The balls in the orange bowl are orbeez, which are nontoxic biodegradable pellets that grow into jelly balls in water. When the water’s drained off, they’ll feel wet but leave your kid’s little hands curiously dry. When squeezed, the orbeez burst into small jelly crumbs – which we think is quite cool!
The balls in the pink bowl are strawberry bubble tea pearls. We got these pearls from our local supermarket. Unlike the traditional tapioca pearls, these pop in the mouth to release a small burst of fruity juice. Because they’re available in many different flavours, they’re sure to bring a bit of pop to your kid’s day with the sense of taste.
There’s so many possibilities for these sensory boxes, and no need to get any fancy toys for your kids to have a great time.
2-3 Years: making a themed play experience
Today we’re watching a video as a warmup to playtime. We’re using Danny Go’s Dinosaur Dance – careful, it’s catchy! There’s a wide variety of dance moves your kids can learn and copy, and there’s plenty of cool dinosaur animations to fire up their imagination engines.
Every kid is an explorer, but what would an explorer be without their trusty map? For a fun activity that can lead on to even more dino dancing, you could draw a map of your prehistoric play area with your kids. You can even make your map come to life with a blanket jungle in the living room, and what better time is there to play The Floor Is Lava?
3-4 Years: making potions in the garden
Now it’s time to get a bit messy! For a potion that fully engages the kids’ sense of smell, let’s use some flowers and herbs for fresh magic plants, potpourri for dried magic plants, and some crushed-up bath bombs or biodegradable glitter for enchanted powders.
We know how kids love to make potions in the garden, so why not make some with them? It’s the perfect activity for grandparents and kids to do together at home, come rain or shine. All you need is a large mixing bowl, something to mix with, and something to put the finished potion in.
We’re using a steel bowl that we can clean easily, a big ladle, a whisk, some cutlery, and these glass jars. It’s important the jar seals well so that your potion doesn’t spill or go bad.
You can even add a few drops of perfume or essential oils to give it a bit more scent. When you’ve got enough ingredients, you can add in the water! Pour just enough in to cover all the ingredients, and give it a mix. You might start to see fizzing from the bath bomb crumbs–that’s a sign your magic is working already!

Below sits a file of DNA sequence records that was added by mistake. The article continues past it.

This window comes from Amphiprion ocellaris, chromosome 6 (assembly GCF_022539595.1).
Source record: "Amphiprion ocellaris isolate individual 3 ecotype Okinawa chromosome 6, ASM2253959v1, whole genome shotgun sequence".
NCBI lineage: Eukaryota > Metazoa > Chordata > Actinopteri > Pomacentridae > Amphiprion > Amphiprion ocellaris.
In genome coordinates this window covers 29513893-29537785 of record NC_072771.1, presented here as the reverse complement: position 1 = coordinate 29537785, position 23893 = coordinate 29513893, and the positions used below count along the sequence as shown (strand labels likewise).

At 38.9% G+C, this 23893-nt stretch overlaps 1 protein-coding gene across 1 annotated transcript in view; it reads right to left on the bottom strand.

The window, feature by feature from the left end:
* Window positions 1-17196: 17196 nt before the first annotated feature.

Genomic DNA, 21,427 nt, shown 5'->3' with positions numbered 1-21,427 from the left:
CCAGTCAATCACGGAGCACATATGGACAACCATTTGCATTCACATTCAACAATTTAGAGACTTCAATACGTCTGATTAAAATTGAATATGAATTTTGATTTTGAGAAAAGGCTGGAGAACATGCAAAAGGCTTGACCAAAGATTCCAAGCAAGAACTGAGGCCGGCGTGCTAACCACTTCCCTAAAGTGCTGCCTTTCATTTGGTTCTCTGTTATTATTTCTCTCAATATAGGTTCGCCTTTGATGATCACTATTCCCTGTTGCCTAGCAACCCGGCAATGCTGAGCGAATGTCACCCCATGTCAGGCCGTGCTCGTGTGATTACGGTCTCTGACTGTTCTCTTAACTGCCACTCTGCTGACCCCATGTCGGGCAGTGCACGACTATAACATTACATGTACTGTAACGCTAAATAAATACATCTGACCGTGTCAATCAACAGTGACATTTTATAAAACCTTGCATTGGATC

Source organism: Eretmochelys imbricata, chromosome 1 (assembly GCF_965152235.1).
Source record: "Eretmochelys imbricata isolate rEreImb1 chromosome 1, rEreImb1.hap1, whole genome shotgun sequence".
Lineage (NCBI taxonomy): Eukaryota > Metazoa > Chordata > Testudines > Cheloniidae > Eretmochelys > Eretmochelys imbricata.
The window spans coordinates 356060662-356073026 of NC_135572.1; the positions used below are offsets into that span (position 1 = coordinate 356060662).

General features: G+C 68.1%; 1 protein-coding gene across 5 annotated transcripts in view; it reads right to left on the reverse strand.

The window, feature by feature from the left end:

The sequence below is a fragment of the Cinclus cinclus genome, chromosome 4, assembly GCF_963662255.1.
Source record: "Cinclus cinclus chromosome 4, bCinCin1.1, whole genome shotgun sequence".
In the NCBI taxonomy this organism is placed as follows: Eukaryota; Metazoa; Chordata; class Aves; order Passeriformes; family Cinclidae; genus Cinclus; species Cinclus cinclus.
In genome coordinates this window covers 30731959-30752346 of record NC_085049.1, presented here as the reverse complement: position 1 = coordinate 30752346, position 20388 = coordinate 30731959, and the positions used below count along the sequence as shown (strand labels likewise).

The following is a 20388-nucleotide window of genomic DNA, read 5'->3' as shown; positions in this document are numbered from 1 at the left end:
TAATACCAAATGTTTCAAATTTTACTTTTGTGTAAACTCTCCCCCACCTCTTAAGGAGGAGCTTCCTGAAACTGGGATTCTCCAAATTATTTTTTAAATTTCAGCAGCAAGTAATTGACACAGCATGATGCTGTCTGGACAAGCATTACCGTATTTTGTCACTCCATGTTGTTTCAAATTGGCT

To store your perfect potions, you can pour them right into the jar as they are, or you could strain them through a sieve. It should keep for a couple of days to a week, then you can empty the jars into the garden to keep the magic going. We like to form a ring with the used flowers for fairies to dance in.
4-6 Years: I-Spy/Spot the Difference games at home
I spy with my little eye…something different in these pictures.
For kids just beginning to read on their own, let’s play a little game of I-Spy. We’ve made two pictures full of knick knacks you might have around the house. They may look like the same picture, but there’s a key difference: something’s missing from one of them.
Can your kids find what’s missing from one of the pictures? While they’re looking, here’s a list of other things they can find:
- A bread tie
- 2 rosebuds
- A button
- A screw
- An acorn shell
We hope you’ve enjoyed these connection games. If you tried them at home or have another game you’d like to show everyone, why not tag us on our socials with your proud kiddos for a chance to win a box of crayons in our new colours? We’re excited to see what you come up with!
Even a few extra minutes of playtime can make a big difference in your kids’ life and yours, and you don’t need anything more than your imagination. For more inspiration and ideas, check out our socials. You can also subscribe to our newsletter below, so you never miss a thing. Let’s play again soon!
Team Tinta x
For more Bluey episodes, extras, craft ideas, and games, check out their website.